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Positively impacting indigenous lives one step at a time

Levi-Joel Tamou, Makita Krueger and Emele Tuinona of the Social Impact Academy in Springfield Central.
Levi-Joel Tamou, Makita Krueger and Emele Tuinona of the Social Impact Academy in Springfield Central. David Nielsen
A SPRINGFIELD-based social enterprise is aiming to give indigenous Australians the power be their own agents of change.   Social Impact Academy is focused on bridging the gap between indigenous and non-indigenous Australians through education and training particularly in remote communities.   Social Impact Academy director and Kuku Yalangi man, Levi-Joel Tamou said the idea behind the social enterprise was something that had been bubbling away in his mind for a while and was happy to finally see the wheels now in motion.    "We work with indigenous communities around Queensland by providing education and enterprise development and basically helping blackfellas build their own business," Mr Tamou said.   "We also work with organisations like the Department of Justice to train youth and social workers with regards to indigenous people in incarceration, so we've currently got 20 social workers who work in the juvenile justice system doing a Community Service diploma.   "It's all about building the capacity of indigenous people and getting non-indigenous to understand how to deal with rehabilitation."  
Levi-Joel Tamou, Makita Krueger and Emele Tuinona of the Social Impact Academy in Springfield Central.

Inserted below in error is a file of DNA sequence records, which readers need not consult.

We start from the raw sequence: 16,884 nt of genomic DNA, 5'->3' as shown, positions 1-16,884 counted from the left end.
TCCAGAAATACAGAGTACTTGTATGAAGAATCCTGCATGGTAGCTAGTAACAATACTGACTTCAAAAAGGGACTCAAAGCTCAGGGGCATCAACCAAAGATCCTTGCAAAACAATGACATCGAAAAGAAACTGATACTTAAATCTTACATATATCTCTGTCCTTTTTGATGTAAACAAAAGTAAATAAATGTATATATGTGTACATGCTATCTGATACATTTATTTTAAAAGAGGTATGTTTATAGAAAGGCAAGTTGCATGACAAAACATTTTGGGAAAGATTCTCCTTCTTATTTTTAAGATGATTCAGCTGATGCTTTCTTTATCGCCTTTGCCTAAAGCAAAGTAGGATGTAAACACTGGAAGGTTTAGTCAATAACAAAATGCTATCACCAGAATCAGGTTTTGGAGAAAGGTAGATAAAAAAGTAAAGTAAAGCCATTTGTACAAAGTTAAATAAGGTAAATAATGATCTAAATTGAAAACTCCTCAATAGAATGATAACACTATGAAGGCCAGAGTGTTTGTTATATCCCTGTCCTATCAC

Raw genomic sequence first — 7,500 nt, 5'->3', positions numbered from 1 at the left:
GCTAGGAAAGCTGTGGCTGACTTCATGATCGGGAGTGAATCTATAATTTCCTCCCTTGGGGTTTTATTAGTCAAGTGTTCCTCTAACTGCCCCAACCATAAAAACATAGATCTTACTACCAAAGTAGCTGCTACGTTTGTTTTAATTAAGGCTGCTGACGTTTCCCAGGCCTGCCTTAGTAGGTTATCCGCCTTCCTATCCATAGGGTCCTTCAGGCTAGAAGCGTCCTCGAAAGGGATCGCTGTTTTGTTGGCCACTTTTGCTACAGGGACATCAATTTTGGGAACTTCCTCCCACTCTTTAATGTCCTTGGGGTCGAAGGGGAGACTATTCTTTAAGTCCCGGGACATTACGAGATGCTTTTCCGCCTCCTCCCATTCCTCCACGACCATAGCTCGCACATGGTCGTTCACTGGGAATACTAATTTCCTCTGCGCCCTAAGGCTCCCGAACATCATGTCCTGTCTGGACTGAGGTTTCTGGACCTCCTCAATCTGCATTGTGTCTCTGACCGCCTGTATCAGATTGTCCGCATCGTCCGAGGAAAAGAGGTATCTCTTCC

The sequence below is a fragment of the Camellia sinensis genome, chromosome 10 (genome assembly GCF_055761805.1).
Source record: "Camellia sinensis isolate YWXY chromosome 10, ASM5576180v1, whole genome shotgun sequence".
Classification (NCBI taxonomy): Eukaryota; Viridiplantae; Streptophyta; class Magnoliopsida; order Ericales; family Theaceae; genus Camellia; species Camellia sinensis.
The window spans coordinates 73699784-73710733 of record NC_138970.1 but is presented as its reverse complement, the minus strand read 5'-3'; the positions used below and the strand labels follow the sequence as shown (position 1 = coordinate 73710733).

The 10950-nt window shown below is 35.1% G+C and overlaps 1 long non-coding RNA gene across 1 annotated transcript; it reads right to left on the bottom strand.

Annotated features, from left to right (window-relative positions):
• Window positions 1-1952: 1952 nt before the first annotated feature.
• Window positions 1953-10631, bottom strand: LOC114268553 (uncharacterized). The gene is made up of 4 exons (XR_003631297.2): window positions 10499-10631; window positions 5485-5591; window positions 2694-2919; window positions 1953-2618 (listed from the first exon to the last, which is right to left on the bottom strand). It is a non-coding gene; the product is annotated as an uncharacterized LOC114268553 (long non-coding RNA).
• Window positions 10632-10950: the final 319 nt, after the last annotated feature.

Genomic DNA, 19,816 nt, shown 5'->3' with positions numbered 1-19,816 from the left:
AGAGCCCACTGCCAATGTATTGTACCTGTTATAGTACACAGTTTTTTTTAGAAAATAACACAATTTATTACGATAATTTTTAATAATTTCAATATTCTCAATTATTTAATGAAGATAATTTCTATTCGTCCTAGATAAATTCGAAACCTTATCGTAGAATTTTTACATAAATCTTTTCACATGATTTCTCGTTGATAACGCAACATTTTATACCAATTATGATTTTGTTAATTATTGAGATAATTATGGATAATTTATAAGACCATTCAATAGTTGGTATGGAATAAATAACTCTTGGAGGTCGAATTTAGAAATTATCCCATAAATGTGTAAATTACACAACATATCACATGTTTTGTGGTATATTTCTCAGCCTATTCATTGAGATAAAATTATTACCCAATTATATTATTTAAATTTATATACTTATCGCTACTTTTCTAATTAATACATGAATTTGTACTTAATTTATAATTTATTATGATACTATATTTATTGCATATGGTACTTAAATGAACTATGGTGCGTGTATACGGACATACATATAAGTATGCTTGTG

Levi-Joel Tamou, Makita Krueger and Emele Tuinona of the Social Impact Academy in Springfield Central. David Nielsen

Mr Tamou and his team specialise in delivering training modules to remote communities and have been working with a community on Mabuiag Island in the Torres Straits.

Pioneers of education for that particular region, the Social Impact Academy team are currently delivering a Certificate III in Business and will return to Mabuiag Island to deliver the last part of the course next week- a privilege only granted to those invited by the elders.

"They love what we are offering up there and they are looking forward to us coming back up," Mr Tamou said.

"At the moment our students are finishing off their Certificate III in Business and the second project we hope to deliver is where we hope to increase their employment and employability opportunities which can be very difficult on the island due to lack of social infrastructure and job opportunities.

"There is systemic unemployment and poverty there so we want to build the capacity of younger generation to either start their own business up there or to explore doing something like selling their art part-time for example."

Social Impact Academy is currently calling for expressions of interest for people interested in mentoring indigenous start-up businesses.

For more information, visit the website.

Topics:  education indigenous affairs social impact academy springfield